In 1908, Lord Robert Baden-Powell, the founder of Boy Scouting, wrote: “The aim of Scout training is to improve the standard of our future citizenhood, especially in character and health; to replace self with service, to make the lads individually efficient, morally and physically, with the object of using that efficiency for service for their fellow-men.”
After 100 years, it is clear that BSA has achieved our founder’s objectives and continues to advance these core values today, serving an annual membership of over 2 million youth members in cities and towns across America. This success depends on—and is a tribute to—more than a million adult volunteers, who through their own example, teach our youth members how to be trustworthy, loyal, helpful, friendly, courteous, kind, obedient, cheerful, thrifty, brave, clean, and reverent. I speak for the entire Scouting family when I say we are tremendously proud of what we’ve accomplished together—and what we’re continuing to do to prepare the youth of today to be tomorrow’s leaders.
Unfortunately, there also have been instances in which our organization—like other organizations serving youth—has had volunteers who have not upheld our values. In doing so, these volunteers have broken the trust of our organization, the local groups that appointed them as leaders, and most egregious of all, the youth and families who participated in their Scouting units. To be sure, this is a very small percentage of volunteers who have abused their positions in Scouting to harm a child or have engaged in conduct inconsistent with the values of Scouting. Let us be clear: Even one incident of abuse is too many. We are deeply saddened that any such situation could happen, especially if it happens in Scouting.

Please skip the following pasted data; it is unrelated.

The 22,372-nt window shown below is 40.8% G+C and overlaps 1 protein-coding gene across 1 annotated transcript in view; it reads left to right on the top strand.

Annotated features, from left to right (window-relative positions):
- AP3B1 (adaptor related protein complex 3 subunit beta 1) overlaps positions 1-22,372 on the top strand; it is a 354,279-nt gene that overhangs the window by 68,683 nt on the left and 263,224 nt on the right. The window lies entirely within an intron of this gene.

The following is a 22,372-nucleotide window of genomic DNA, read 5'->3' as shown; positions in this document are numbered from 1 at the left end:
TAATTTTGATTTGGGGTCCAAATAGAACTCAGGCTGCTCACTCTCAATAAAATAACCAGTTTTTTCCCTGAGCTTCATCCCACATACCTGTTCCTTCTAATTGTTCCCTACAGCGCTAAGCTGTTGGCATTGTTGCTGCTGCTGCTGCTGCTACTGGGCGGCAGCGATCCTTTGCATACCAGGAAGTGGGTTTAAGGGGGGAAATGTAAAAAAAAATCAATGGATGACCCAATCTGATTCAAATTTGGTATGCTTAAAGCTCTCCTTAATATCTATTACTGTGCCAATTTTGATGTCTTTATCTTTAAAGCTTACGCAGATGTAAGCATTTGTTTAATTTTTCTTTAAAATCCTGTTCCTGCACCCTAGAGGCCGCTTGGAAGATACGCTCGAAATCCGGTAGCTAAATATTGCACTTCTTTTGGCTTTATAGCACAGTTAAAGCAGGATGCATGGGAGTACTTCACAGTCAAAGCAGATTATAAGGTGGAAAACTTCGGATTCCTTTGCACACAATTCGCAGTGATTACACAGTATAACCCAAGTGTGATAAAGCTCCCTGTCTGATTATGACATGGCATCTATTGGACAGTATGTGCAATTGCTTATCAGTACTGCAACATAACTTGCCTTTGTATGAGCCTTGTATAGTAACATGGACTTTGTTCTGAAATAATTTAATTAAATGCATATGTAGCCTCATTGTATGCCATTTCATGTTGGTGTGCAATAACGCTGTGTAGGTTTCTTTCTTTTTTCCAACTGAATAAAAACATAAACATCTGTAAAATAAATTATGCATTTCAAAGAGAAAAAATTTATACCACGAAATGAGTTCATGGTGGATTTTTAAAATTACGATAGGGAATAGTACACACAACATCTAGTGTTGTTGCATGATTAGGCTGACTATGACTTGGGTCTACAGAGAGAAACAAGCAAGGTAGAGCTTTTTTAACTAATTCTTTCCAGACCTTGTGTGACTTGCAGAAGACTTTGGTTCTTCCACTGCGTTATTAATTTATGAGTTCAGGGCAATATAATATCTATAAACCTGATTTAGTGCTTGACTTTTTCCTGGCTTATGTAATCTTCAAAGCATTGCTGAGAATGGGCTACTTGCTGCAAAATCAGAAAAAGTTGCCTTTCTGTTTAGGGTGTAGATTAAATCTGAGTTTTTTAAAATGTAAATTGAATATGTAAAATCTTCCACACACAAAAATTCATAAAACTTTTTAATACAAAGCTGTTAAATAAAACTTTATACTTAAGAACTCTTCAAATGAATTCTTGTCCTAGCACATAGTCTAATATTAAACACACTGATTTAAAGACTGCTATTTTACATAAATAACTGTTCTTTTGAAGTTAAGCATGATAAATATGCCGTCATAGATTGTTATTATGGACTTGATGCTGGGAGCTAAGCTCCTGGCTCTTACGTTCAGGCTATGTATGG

We also want to let the world know that we are fighting back as an organization, consistently enhancing and expanding our youth protection efforts in line with the changing awareness of the dangers and challenges facing today’s youth.
Our youth protection efforts comprise four key components: (1) a multi-layered volunteer application and screening process, including local selection and screening, national criminal background checks, and verification that Scouting has received no prior allegations of inappropriate conduct; (2) extensive training programs designed specifically to teach Scouts and adult volunteers how to recognize and prevent abuse; (3) clear policies that create barriers to abuse of youth members; and (4) mandatory reporting of allegation or suspicion of abuse.
To cite just a few recent advancements, in June 2010 the Boy Scouts of America made Youth Protection training mandatory and now requires all of our registered adult volunteers to repeat training every two years. We also hired Mike Johnson, an internationally recognized expert on child abuse detection and prevention, to further augment and help provide leadership to Scouting’s youth protection efforts. Mike, together with other professional and volunteer Scouters have been reviewing—and will continue to enhance—our Youth Protection policies, procedures, and training materials to strive to be at the forefront of youth protection.
Our focus on protecting youth is now more important than ever. The Boy Scouts of America understands and appreciates that millions of youth members, their parents, and volunteers depend on Scouting to maintain its high standard for youth safety. You have our commitment that we will continue our efforts, focusing always on the best interests and safety of our members.